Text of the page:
Thursday, August 27, 2009

Ikigami: Death sucks

Elsewhere: I reviewed the "lost" episode of Dollhouse for the TV of the Weak column at The Factual Opinion.

This is cool: Bryan Lee O'Malley will have this nifty Scott Pilgrim poster for sale at PAX, and hopefully available online afterward. I might have to order one.

Ikigami: The Ultimate Limit, volume 2
By Motoro Mase


I'm still not sure what to think of this series, but it's definitely an interesting one. As we saw in the first volume, the main stories mostly focus on the reactions and decisions of people who know they are going to die, with occasional appearances by Fujimoto, the ostensible main character, to question the morality of the system. In the two stories here, he gets dumped by his girlfriend for always being so morose about his depressing job, causing him to basically threaten to turn her in to the secret police as a "social miscreant", which would lead her to be forcibly reeducated and possibly executed. Orwellian! Later, he seems to have gotten over his misgivings about the system, and he's even impressed by the positive effect a psychological counselor has when a victim becomes upset. But all was not as it seemed; she wasn't being completely honest about her methods. Oh, those totalitarian regimes! Why can't they be based on truth and decency?

As the series progresses, it should be interesting to see Fujimoto continue to question the system, but for now, the series is all about the victims, who are, of course, never deserving of death. Sometimes there's a bit of mystery as to who is going to be targeted for death, as in the first story, which sees an aspiring commercial director abusing drugs to keep his energy levels up. His girlfriend is upset about the abuse, and keeps confronting him about it, but he doesn't listen, choosing to put his career above both their relationship and his own well-being. So which one of them will get marked for death? And will he be able to sacrifice his own goals to be with her? It ends up being an interesting, sad tale, as he learns about how much she really loves him and how it must have torn her up inside to see him destroying himself.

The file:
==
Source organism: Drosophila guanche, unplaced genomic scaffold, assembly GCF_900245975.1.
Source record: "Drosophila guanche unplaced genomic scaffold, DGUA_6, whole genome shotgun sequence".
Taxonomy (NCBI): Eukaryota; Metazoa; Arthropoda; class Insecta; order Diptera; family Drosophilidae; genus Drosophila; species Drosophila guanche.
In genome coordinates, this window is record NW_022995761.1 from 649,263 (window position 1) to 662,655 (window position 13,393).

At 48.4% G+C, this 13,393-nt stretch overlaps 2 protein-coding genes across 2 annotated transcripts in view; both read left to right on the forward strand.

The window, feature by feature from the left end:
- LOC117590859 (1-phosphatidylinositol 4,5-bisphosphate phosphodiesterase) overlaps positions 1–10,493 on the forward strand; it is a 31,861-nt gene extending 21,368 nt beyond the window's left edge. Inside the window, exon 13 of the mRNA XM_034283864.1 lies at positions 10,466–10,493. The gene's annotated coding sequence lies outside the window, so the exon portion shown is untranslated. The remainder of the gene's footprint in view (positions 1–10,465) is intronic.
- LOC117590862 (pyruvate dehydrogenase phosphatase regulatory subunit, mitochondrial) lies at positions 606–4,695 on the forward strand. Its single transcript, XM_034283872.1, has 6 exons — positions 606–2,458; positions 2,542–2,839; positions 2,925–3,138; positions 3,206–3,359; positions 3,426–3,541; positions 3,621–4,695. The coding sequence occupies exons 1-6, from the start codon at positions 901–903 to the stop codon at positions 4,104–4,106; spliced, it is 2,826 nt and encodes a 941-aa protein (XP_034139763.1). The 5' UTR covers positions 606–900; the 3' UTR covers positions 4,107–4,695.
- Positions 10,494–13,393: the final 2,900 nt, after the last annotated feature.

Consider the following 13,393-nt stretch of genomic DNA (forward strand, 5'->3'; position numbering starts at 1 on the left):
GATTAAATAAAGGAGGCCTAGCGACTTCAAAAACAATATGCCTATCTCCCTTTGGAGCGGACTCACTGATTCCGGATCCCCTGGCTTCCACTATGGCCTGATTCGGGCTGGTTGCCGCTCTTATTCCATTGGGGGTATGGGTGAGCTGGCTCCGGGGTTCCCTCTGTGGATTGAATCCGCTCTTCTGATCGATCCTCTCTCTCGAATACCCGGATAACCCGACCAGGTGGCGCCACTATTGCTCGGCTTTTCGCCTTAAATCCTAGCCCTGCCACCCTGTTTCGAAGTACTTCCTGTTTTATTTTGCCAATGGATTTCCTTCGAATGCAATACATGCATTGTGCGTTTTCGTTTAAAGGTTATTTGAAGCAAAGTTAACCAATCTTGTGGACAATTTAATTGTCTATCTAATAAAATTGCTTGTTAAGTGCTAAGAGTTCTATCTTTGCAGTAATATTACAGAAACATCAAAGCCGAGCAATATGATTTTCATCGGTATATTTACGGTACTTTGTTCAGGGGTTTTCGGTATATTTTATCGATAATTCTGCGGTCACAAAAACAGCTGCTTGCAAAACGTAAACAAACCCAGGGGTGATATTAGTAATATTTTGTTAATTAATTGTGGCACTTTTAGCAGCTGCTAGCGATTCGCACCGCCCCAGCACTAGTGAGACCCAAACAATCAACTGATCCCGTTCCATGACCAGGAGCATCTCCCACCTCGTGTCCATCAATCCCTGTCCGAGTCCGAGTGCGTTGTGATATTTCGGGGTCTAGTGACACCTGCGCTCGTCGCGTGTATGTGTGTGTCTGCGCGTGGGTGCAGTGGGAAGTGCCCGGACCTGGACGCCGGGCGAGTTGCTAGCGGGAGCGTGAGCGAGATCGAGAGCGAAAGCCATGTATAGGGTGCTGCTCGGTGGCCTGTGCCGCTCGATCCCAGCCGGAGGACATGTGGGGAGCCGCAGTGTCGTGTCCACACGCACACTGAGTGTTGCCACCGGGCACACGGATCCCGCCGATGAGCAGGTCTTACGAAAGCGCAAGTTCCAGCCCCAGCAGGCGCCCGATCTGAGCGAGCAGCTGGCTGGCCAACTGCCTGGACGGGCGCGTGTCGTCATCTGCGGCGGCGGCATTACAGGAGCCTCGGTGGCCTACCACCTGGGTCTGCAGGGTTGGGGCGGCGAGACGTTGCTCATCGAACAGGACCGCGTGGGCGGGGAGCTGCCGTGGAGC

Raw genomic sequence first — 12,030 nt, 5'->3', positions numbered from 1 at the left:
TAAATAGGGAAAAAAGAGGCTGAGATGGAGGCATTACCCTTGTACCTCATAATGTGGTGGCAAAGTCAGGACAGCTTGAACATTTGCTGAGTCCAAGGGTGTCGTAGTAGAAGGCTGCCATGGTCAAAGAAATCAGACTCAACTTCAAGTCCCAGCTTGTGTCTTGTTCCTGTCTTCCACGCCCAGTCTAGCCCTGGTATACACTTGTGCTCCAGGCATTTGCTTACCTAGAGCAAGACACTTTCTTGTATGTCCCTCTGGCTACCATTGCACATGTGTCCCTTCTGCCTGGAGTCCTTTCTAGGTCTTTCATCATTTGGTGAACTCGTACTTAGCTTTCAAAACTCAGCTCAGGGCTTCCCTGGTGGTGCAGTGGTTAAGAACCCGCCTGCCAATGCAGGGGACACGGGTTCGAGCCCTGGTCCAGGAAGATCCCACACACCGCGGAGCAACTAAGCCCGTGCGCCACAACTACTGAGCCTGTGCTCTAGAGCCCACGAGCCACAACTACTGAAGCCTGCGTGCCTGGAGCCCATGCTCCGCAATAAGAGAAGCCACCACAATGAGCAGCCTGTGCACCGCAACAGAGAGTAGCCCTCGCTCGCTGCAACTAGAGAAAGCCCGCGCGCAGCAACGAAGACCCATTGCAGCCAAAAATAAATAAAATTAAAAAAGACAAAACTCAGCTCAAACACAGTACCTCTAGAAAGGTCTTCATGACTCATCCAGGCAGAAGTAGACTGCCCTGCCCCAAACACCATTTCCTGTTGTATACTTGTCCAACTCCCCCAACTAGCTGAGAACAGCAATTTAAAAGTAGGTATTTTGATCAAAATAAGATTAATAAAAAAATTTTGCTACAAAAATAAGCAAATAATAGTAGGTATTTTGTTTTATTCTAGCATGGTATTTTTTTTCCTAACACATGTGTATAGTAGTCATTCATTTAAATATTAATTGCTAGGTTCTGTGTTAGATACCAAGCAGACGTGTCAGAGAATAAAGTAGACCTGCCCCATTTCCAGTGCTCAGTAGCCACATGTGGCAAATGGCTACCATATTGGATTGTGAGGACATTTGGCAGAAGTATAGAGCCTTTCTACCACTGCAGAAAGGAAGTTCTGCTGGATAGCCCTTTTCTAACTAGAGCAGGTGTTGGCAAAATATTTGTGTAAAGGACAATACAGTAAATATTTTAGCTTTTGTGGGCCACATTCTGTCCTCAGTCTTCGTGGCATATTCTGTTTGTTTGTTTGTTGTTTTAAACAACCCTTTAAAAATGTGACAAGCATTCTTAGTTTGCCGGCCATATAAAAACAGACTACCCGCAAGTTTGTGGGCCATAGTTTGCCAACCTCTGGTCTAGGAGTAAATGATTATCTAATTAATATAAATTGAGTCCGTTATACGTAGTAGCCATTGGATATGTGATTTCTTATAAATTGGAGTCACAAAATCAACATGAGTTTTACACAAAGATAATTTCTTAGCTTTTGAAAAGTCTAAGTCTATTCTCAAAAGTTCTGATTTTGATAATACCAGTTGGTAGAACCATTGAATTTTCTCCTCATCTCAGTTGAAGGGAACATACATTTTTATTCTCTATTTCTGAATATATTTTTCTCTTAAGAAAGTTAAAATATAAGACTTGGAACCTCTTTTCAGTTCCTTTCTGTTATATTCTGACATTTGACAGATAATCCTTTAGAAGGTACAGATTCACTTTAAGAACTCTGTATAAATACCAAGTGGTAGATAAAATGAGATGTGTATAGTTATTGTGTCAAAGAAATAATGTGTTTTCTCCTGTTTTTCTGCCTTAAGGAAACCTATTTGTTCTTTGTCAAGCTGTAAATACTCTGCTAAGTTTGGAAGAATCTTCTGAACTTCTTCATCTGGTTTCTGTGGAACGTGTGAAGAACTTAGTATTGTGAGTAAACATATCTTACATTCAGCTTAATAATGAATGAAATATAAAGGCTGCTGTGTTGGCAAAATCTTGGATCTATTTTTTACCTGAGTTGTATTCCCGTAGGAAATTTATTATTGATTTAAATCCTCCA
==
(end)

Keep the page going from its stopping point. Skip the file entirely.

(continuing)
The second story is probably even better, as we see a young screw-up working at a nursing home finally get a sense of purpose when a senile old woman mistakes him for her long-dead husband. He couldn't seem to do anything right, so being able to help her makes him finally feel worthwhile. But his impending departure seems to crush her, so he has to give her some tough love in a very Japanese-seeming scene that emphasizes self-reliance rather than depending on others. It's striking, touching stuff, seeming to reflect the attitude of a nation that had to pull itself back together after being devastated by war.

It's kind of melodramatic stuff, but Motoro Mase makes it work with his detailed realizations of the settings. He's good at giving the characters realistic expressions and filling up the pages with mundane details that really bring the stories to life. And he's got a great sense of pacing too; the first story sees an excellent moment in which the young couple is arguing about the guy's drug addiction, and after she calls him on his failings, he slaps her. A scene of small, mostly background-less panels gives way to a detailed double page spread that seems to freeze the moment as the reality of what just happened sets in:


Mase does that kind of thing really well, and when dealing with such highly emotional stories, he's pretty good at hitting readers right in the gut. I don't know if this sort of thing is for everybody, but if you want to see people struggling with deep subjects of life and death, you could certainly do worse.